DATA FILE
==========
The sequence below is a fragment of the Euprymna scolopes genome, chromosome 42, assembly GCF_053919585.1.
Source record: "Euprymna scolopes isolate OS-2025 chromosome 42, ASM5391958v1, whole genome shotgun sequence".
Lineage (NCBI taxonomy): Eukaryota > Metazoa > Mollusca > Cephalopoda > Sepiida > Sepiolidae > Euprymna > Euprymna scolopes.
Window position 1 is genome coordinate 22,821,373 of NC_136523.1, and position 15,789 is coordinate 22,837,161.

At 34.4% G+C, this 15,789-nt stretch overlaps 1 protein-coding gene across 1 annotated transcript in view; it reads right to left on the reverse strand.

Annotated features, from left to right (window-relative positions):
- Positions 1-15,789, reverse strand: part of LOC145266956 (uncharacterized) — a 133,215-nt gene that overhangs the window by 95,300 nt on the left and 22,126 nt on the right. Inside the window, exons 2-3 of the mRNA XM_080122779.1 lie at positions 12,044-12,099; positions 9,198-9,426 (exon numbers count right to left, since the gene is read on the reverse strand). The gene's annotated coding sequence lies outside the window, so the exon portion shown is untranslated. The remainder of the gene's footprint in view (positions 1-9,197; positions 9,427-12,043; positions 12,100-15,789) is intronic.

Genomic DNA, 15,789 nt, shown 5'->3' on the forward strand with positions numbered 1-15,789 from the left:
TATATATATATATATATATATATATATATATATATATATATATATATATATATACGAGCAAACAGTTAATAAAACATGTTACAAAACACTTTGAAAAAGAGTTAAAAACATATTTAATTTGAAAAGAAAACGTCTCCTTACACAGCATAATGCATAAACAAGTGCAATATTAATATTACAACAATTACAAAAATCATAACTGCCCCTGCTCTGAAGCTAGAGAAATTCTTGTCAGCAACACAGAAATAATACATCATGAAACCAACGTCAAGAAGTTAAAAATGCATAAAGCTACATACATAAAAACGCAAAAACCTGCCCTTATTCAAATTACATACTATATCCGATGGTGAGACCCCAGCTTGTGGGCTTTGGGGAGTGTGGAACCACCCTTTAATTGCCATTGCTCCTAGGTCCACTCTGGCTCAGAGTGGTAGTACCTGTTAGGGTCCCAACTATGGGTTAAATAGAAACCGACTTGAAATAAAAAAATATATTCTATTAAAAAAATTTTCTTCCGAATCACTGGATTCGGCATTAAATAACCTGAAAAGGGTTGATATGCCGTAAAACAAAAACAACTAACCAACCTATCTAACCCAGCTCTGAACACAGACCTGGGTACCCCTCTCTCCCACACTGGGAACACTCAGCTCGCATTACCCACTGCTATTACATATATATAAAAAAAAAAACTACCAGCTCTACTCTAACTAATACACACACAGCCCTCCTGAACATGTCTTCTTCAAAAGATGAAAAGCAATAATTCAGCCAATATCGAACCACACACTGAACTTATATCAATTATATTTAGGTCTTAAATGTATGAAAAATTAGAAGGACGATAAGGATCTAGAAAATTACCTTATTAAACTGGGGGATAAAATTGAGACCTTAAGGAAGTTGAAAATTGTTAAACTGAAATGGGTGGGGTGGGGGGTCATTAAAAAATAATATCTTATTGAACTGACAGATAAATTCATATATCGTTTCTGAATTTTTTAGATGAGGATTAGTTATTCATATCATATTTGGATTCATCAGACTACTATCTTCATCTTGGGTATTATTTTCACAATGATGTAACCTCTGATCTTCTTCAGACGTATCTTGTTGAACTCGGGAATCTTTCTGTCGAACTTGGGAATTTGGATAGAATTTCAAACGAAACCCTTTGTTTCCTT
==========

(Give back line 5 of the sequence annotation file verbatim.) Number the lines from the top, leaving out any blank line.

At 34.4% G+C, this 15,789-nt stretch overlaps 1 protein-coding gene across 1 annotated transcript in view; it reads right to left on the reverse strand.